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A “non party” who assists in the breach of the terms of a freezing order can be liable for conspiracy

Posted on 13th April 2018

The Supreme Court has recently given judgment in JSC BTA Bank v Khrapunov.

Background and the Ablyazov litigation

The case is rooted in the Ablyazov litigation that took place between 2009 and 2012. From 2005 until 2009, Mr Ablyzov was the chairman and controlling shareholder of the Kazakhstan bank, JSC BTA Bank.

During his period of office, it is alleged that Mr Ablyazov embezzled US $6 billion from the bank. In April 2009, Mr Ablyazov fled Kazakhstan and obtained asylum in England. In August 2009, the bank commenced litigation against him in England. The bank obtained a disclosure order requiring Mr Ablyazov to identify and locate his assets. It also obtained a worldwide freezing order (WFO) preventing him dealing with his assets. Mr Ablyazov ostensibly complied with the disclosure order and WFO, but, in 2011, the bank applied for an order committing Mr Ablyzaov for contempt of court.

Teare J gave judgment on that issue. He held that Mr Ablyazov had failed to disclose assets and had also breached the freezing order and subsequent receivership orders. He also held that Mr Ablyazov had given false evidence and forged documents. Accordingly, Teare J sentenced Mr Ablyazov to 22 months’ imprisonment.

It would appear that Mr Ablyazov took advantage of the period between the release of the draft judgment and its handing down to flee the UK. He was eventually arrested in France, where Russia made an application for his extradition. This application failed and Mr Ablyazov fled again. His current whereabouts are unknown.

Mr Khrapunov’s involvement

Mr Khrapunov is Mr Ablyazov’s son-in-law. The bank commenced proceedings against Mr Ablyazov and Mr Khrapunov. Mr Khrapunov is domiciled in Switzerland. The bank’s case against Mr Khrapunov was that he was aware of the WFO and disclosure order granted against his father-in-law, and assisted with the dissipation and concealment of assets.

At first instance, Teare J found this to be well founded. He determined that Mr Khrapunov actively participated in the dissipation and concealment of assets, both on Mr Ablyazov’s instructions and on his own initiative. Mr Khrapunov contested the jurisdiction of the English Court on two grounds:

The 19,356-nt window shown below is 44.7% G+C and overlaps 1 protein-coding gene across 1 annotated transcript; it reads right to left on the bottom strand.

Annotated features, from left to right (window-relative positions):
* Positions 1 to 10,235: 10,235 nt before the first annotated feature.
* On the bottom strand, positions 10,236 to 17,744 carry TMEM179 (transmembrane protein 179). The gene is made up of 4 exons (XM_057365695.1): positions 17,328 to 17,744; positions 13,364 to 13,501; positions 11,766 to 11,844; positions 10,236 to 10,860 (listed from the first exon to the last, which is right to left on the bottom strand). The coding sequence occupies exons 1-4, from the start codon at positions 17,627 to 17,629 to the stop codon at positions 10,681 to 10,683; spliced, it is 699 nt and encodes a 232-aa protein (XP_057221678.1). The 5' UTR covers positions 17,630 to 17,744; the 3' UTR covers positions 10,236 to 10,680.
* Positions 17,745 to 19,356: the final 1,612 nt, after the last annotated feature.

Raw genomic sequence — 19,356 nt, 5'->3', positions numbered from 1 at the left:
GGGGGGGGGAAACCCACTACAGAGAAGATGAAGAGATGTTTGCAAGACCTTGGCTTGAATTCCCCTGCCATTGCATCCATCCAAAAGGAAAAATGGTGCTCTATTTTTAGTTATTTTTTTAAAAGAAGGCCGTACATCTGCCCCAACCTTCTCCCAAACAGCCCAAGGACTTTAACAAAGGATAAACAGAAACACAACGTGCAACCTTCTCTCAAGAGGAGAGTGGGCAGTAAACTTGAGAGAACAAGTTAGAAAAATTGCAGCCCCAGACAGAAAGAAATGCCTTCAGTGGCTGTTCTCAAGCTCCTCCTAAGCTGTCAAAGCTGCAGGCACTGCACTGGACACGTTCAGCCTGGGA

• That there was no such tort as conspiracy to commit contempt.
  • That, as Mr Khrapunov was domiciled in Switzerland, there was no jurisdiction under the Lugano Convention.

The Supreme Court considered the position in detail.

The court’s decision

In relation to the first limb of Mr Khrapunov’s defence, the court reached the conclusion that, because Mr Ablyazov was already in contempt, he was already within the jurisdiction of the English courts. The claim in conspiracy was connected to Mr Ablyazov’s contempt, and the conspiracy occurred by Mr Khrapalov conspiring with Mr Ablyazov to breach the latter’s obligations under the WFO.

In relation to the second limb, the court considered the effect of the Lugano Convention. Article 2 of the Lugano Convention states that a person should be sued in his or her state of domicile. Both the UK and Switzerland are bound by the Lugano Convention. This would mean that any claim against Mr Khrapunov should have been bought in Switzerland.

The bank argued that articles 5 and 6 of the Lugano Convention applied. At paragraph 26 of the judgment, it was explained:

“Article 6 states that a person domiciled in a state bound by the Convention may also be sued, where he is one of a number of defendants, in the courts for the place where any one of them is domiciled, provided the claims are so closely connected that it is expedient to hear and determine them together to avoid the risk of irreconcilable judgments resulting from separate proceedings.”

This argument was rejected by the lower courts, as Mr Ablyazov had fled England by the time the conspiracy had occurred.

The bank then relied on article 5, which states:

“A person domiciled in a state bound by this Convention may, in another state bound by this Convention be sued:

(3) in matters relating to tort, delict or quasi delict in the courts for the place where the harmful event occurred or may occur.”

The court found that the damage occurred in England. The WFO and judgments had been “reduced in value” by the conspiracy, and that the conspiracy had been formed in England. England was where the agreement between Mr Ablyazov and Mr Khrapunov had been formulated and where the damage had originated.

Commentary

This case defines a number of important issues, both for “anchoring” international litigation in England and Wales, and also extending the law surrounding contempt. It gives clear guidance in relation to when a third party can be joined into such proceedings.

Practical points

Consider whether advice needs to be given to the family or friends of a recipient of an order which may result in a contempt application for failure to comply. A simple act of a family member could result in a claim for contempt of court against that family member, where they have agreed to hold a valuable chattel on behalf of a recipient of a disclosure order, so as to avoid revealing that chattel.

Of course, if there is any admission by a client that he or she will commit contempt, the adviser should cease to act immediately.

This article first appeared on the Practical Law Dispute Resolution Blog; April 2018.

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